Visiting CREW? For directions and information about the CREW Trails, click here.
The CREW Land and Water Trust is a private, non-profit conservation organization dedicated to the preservation and stewardship of the water resources and natural communities in and around the Corkscrew Regional Ecosystem Watershed (CREW).
We carry out our mission statement by coordinating the land acquisition, land management, and public use of this 60,000-acre watershed in partnership with the South Florida Water Management District, which owns and manages the land, and the Florida Fish & Wildlife Conservation Commission, which monitors wildlife and hunting and provides law enforcement.
CREW (Corkscrew Regional Ecosystem Watershed) is the largest intact watershed in Southwest Florida, straddling Lee and Collier Counties.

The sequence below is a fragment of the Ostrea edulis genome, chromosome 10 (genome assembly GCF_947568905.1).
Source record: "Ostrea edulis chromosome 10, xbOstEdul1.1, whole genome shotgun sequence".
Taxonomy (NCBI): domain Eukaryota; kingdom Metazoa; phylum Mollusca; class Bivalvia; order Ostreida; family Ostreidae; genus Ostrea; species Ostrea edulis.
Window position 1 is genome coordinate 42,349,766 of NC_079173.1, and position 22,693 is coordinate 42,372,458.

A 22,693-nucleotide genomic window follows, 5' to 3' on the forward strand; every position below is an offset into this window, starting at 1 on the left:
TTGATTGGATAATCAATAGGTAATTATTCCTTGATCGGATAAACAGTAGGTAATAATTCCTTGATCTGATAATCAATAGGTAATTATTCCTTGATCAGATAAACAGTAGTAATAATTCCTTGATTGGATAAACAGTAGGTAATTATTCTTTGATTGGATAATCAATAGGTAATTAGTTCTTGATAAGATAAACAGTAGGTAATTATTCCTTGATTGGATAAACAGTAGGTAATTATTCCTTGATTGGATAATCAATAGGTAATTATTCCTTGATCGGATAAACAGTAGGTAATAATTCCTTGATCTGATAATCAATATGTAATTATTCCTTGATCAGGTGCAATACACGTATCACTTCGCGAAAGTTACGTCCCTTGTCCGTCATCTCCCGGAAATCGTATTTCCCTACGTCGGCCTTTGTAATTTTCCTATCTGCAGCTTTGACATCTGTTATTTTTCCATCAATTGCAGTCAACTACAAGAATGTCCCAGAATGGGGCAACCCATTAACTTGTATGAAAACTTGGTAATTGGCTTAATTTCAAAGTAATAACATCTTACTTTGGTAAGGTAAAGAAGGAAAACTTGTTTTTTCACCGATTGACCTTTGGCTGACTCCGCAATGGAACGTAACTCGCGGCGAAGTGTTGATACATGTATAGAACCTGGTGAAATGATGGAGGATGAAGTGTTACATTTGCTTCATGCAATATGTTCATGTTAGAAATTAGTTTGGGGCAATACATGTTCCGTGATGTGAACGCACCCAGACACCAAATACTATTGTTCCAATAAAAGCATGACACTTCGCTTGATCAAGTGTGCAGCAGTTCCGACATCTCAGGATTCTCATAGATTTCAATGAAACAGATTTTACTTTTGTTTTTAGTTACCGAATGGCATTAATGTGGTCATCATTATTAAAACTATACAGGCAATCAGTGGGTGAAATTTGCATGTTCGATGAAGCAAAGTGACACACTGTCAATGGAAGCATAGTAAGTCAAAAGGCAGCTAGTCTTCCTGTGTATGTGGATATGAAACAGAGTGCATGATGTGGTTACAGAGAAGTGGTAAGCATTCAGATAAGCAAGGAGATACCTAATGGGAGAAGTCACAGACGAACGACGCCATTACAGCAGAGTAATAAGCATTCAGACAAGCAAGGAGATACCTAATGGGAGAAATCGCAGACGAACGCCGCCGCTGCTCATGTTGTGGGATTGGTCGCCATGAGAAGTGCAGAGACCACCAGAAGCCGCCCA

What does this unique watershed do for Southwest Florida?
- recharges the aquifer for our drinking water supply
- offers natural flood protection
- purifies water
- provides habitat for wildlife
- offers a beautiful space for public recreation
The CREW Trails are perfect places to visit year round. Each season brings dramatic changes to the plants and animals due to variations in water levels. Come see baby alligators and pine lilies blooming during the fall, hawks and flycatchers nesting in the spring, the graceful swallow-tailed kites in summer and the dramatic red maples in winter.
The CREW Land & Water Trust provides guided walks for the public, environmental education programs for all ages, special events for members, teacher workshops, presentations to community groups and more. We love to share the CREW story and help others understand the importance of protecting places like the CREW lands.
You can have an impact on this important natural resource by becoming a member, attending one of our seasonal hikes or programs or donating to help with land acquisition and provide environmental educaiton opportunities for all ages. You can also help CREW by learning more about the watershed, how it affects drinking water and helps reduce flooding, and the home it provides for wildlife and plants – then pass that knowledge on to friends and family when they visit the trails.